Sec. 2311. Length limitations on federally assisted highways

(a) Prohibition against certain length limitations on semitrailers and trailers

No State shall establish, maintain, or enforce any regulation of commerce which imposes a vehicle length limitation of less than forty-eight feet on the length of the semitrailer unit operating in a truck tractor-semitrailer combination, and of less than twenty-eight feet on the length of any semitrailer or trailer operating in a truck tractor-semitrailer-trailer combination, on any segment of the National System of Interstate and Defense Highways and those classes of qualifying Federal-aid Primary System highways as designated by the Secretary, pursuant to subsection (e) of this section.

(b) Nonapplicability of limitations to truck tractors; prohibition against overall length limitations on truck-tractor semitrailer or truck-tractor semitrailer, trailer combinations; prohibition against regulation of commerce prohibiting use of certain trailers and semitrailers

Length limitations established, maintained, or enforced by the State under subsection (a) of this section shall apply solely to the semitrailer or trailer or trailers and not to a truck tractor. No State shall establish, maintain, or enforce any regulation of commerce which imposes an overall length limitation on commercial motor vehicles operating in truck-tractor semitrailer or truck tractor semitrailer, trailer combinations. No State shall establish, maintain, or enforce any regulation of commerce which has the effect of prohibiting the use of trailers or semitrailers of such dimensions as those that were in actual and lawful use in such State on December 1, 1982. No State shall establish, maintain, or enforce any regulation of commerce which has the effect of prohibiting the use of existing trailers or semitrailers, of up to twenty-eight and one-half feet in length, in a truck tractor-semitrailer-trailer combination if those trailers or semitrailers were actually and lawfully operating on December 1, 1982, within a sixty-five-foot overall length limit in any State.

(c) Prohibition by State of combination of truck tractor and two trailing units forbidden

No state shall prohibit commercial vehicle combinations consisting of a truck tractor and two trailing units on any segment of the National System of Interstate and Defense Highways, and those classes of qualifying Federal-aid Primary System highways as designated by the Secretary pursuant to subsection (e) of this section.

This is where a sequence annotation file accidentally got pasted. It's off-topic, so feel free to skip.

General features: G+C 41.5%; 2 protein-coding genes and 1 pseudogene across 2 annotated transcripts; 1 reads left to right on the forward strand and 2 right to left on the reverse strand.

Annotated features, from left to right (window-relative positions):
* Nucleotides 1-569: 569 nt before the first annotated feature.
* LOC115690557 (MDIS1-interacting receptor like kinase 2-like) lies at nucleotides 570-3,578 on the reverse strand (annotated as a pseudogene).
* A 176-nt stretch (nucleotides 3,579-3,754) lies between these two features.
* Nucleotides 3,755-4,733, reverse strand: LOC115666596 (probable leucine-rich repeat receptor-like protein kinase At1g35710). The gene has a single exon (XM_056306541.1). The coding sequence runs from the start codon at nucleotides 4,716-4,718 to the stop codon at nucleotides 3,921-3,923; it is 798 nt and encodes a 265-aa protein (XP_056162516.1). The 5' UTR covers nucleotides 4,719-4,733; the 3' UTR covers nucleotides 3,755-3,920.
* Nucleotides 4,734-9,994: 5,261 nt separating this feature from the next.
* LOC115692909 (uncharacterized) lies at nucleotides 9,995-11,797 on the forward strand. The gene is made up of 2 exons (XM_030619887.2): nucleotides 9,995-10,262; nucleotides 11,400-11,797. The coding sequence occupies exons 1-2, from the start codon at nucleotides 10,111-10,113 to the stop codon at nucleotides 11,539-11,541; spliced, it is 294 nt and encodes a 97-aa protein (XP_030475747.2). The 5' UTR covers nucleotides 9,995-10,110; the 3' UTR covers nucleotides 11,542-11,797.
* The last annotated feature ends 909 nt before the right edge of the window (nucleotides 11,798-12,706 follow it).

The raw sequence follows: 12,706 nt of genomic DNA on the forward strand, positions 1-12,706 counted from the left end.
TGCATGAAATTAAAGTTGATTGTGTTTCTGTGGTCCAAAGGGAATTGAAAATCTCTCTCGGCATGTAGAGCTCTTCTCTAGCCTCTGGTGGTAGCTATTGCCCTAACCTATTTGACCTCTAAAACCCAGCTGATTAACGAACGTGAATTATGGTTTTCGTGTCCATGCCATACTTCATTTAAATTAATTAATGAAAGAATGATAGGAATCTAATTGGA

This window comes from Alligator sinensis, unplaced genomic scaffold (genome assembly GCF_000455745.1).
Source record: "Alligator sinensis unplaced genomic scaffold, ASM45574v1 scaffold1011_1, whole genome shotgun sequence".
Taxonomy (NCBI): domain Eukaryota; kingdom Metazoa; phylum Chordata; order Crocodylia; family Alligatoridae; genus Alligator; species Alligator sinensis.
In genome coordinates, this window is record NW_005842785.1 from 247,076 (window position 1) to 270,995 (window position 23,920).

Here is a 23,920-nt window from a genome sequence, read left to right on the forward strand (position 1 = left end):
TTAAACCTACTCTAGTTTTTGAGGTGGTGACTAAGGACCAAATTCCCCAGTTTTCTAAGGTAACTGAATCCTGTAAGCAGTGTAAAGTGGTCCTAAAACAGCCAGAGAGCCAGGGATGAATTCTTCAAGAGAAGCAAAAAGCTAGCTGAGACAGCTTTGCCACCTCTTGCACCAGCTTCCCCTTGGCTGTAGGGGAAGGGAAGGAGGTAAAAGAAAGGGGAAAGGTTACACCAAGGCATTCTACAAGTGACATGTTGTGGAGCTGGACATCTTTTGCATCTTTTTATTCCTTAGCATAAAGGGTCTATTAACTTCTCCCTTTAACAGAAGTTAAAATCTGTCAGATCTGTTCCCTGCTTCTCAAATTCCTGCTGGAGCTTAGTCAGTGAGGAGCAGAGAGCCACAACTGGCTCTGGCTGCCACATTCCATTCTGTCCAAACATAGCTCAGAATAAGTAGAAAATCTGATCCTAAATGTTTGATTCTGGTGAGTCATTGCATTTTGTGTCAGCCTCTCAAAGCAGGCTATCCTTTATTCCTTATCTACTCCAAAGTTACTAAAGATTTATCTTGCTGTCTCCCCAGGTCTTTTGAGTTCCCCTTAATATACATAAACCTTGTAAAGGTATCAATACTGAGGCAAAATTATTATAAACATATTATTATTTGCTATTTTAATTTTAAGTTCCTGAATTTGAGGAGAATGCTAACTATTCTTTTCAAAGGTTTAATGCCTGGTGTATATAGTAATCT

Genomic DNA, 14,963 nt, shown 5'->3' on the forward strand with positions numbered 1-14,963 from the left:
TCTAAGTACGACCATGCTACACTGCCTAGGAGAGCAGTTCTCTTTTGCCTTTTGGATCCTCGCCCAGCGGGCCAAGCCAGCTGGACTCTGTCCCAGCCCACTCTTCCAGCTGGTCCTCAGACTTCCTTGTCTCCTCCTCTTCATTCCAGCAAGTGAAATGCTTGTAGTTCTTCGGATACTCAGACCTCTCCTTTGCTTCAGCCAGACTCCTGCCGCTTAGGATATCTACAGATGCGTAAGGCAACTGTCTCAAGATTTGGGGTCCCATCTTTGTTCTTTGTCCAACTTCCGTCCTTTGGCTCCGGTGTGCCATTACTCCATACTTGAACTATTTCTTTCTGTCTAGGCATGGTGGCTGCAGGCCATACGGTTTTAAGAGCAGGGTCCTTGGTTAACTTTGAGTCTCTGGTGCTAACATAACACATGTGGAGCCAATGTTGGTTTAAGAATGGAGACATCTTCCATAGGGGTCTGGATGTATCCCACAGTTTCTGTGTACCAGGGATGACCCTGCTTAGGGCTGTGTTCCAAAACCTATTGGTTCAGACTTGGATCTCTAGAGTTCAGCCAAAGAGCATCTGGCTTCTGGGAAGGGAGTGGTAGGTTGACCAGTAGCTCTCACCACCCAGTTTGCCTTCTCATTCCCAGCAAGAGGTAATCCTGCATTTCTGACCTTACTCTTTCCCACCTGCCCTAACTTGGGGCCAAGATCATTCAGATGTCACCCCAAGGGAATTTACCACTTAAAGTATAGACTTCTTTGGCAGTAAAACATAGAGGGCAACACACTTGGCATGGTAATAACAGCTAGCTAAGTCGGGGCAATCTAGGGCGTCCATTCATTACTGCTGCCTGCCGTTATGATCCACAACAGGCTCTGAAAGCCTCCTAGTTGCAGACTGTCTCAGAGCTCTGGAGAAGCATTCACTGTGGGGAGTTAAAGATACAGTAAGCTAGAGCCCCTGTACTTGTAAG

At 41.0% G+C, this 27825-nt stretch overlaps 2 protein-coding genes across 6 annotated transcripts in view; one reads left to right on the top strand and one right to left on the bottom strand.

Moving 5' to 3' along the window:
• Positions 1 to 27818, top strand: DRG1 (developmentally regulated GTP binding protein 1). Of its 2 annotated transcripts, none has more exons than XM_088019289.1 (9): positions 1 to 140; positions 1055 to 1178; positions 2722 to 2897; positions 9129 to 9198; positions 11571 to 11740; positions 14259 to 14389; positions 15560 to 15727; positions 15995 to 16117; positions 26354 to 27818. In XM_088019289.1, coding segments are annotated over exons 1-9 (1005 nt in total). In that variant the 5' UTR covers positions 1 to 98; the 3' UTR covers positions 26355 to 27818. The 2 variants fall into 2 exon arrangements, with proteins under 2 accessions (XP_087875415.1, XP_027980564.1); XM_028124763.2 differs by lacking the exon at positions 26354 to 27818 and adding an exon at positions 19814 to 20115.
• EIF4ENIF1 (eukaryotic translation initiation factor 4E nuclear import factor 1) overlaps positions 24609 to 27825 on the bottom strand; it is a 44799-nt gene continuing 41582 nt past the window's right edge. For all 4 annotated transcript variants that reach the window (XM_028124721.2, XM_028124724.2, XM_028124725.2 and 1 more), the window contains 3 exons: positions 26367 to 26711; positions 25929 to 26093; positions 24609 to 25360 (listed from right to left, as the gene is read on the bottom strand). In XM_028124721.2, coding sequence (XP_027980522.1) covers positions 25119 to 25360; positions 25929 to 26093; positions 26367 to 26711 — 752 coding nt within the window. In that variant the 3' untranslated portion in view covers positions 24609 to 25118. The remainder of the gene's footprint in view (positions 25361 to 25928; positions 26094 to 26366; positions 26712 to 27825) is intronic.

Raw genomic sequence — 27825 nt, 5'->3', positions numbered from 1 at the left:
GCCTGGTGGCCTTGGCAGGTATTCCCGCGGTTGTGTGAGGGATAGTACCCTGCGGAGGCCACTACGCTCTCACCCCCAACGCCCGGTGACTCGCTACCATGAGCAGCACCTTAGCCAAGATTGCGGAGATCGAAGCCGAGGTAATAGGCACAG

Minor amendments to the STAA were recently passed. See Tandem Truck Safety Act of 1984, Pub.L. No. 98-554, 98 Stat. 2829.

4

Sec. 4923. Length of vehicles

(a) General rule.--Except as provided in subsection (b), no motor vehicle, including any load and bumpers, shall exceed an overall length of 40 feet, and no combination, including any load and bumpers, shall exceed an overall length of 60 feet.

(b) Exceptions.--The limitations of (a) do not apply to the following:

* * *

(5) A combination designed and used exclusively for carrying motor vehicles if the overall length of the combination and load does not exceed 65 feet.

(6) Any combination consisting of a truck tractor and one or two trailers, when driven as described in section 4908 (relating to operation of certain combinations on interstate and certain primary highways), provided that, except when being operated as a part of a combination of a tractor and single trailer not exceeding an overall length of 60 feet, the length of a single trailer shall not exceed 48 feet and the length of each double trailer shall not exceed 28 feet.

5

Prior to the district court's decision, a United States District Court for the Northern District of Florida came to the same conclusion as the district court in the instant case. See United States v. Florida, No. TCA 83-7333 (N.D.Fla. Mar. 2, 1984) (holding that state law imposing overall length restrictions on any road was contrary to STAA)

6

Plaintiffs moved for remand of this matter in order to (1) afford the FHWA an opportunity to defend its rule, and (2) promote judicial economy. By remand, it was hoped that the FHWA could be added as a party and that the entire matter could be disposed of by two "trials" and one appeal rather than two trials and presumably two appeals

The FHWA, however, subsequently indicated that it did not desire to defend its rules in this proceeding. Furthermore, the hearing on the motion for remand was consolidated with the merits of this appeal. Thus, neither of the reasons noted above remained valid and plaintiffs withdrew the motion.

7

The only exception to be found anywhere in the statute appears in the last sentence of 49 U.S.C. Sec. 2311(b). This sentence provides as follows: